Books by Theme
They're tricky and they're selfish but then they get their comeuppance in the end, hooray! Children love trickster tales, which often feature a smaller animal who, using cunning and wit, outsmarts the stronger animal who is only thinking of himself. There's something universally appealing about these very wise human tales, which are found in all parts of the world from Ireland, to India, to Africa and the American South. You and your kids are sure to enjoy the antics in these recommended books for children ages 0-9.
A Tale of Tricky Fox: A New England Trickster
The fun begins when Tricky Fox makes a bet with his brother that he can trick a silly human into giving him a pig. "I'll eat my hat if you can," says his brother, and Tricky Fox sets off to win the bet. The endearingly antique pictures add to the merriment, especially when the conniving fox winks at readers, drawing them into his joke.
Borreguita and the Coyote
Left alone to graze, Borreguita outsmarts the fierce coyote who thinks the small lamb would be a tasty lunch. This tale from Ayutla, Mexico, is retold with sly humor and illustrated with dramatic, full color illustrations.
Jabuti the Tortoise: A Trickster Tale from the Amazon
Vulture is sick and tired of Jabuti’s trickery. He gets his revenge when he flies the tortoise high in the air, then drops him, breaking his shell. But Jabuti puts himself together and comes out on top — with the help of the birds of the rainforest. How those birds got their colorful plumage is vividly explained in this brilliantly colored and well-told tale.
Possum Come a-Knockin'
When Possum comes a-knockin’ at their door, each member of the family takes a turn stopping their daily routines to see who is interrupting them. But the clever offender — a long tailed possum with top hat and vest — stays out of sight. This funny, rhyming, and cumulative tale with a distinct southern lilt is sure to twist tongues and create a smile.
Sure as Sunrise: Tales of Bruh Rabbit and his Walkin' Talkin' Friends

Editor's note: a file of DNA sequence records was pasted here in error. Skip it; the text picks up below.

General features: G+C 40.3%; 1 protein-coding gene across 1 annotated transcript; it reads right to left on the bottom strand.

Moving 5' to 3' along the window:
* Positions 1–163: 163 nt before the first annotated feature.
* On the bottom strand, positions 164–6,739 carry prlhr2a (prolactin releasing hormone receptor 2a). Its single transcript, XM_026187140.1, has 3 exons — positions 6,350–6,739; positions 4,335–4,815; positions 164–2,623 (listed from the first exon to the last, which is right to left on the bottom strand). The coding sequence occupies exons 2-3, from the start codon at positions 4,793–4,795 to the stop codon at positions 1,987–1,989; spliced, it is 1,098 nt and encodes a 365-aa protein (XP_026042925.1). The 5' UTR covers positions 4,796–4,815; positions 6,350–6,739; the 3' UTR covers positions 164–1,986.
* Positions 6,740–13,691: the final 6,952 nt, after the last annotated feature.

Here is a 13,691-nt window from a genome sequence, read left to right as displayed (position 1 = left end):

Alice McGill retells the tales she heard growing up in North Carolina with the verve and informality of a storyteller. Some are familiar, others are less well known, but all involve Bruh (Brer) Rabbit and his companions from the lore of the southern United States.
The Gingerbread Man
Run, run, run just as fast as you can! You can’t catch me, I'm the Gingerbread Man! After escaping the kitchen, the Gingerbread Man taunts a number of animals until he is eaten by a wily fox. But don’t worry about this Gingerbread Man, he'll come back when you make your own gingerbread cookies!
The Leprechaun's Gold
Old Pat is on his way to a contest that will name the finest harpist in all of Ireland. On the way, his ill-spirited companion, Young Tom, begins to scheme for his own victory. But thanks to Old Pat's willingness to come to the aid of a fellow traveler, a mischievous leprechaun intervenes, ensuring that both Pat and Tom are appropriately repaid for their actions.
What's the Hurry Fox? And Other Animal Tales
Folktales collected in the 1930s have been adapted, retold, and freshly illustrated for contemporary readers. Find out why dogs hate cats, why waves wear whitecaps, and more. This clever collection is ideal for sharing aloud.
Who's In Rabbit's House? A Masai Tale
Rabbit cannot go into her own house for fear of the ferocious-sounding animal inside. Told as a play with masked actors, this cumulative tale gradually unfolds to a surprising and very satisfying conclusion.
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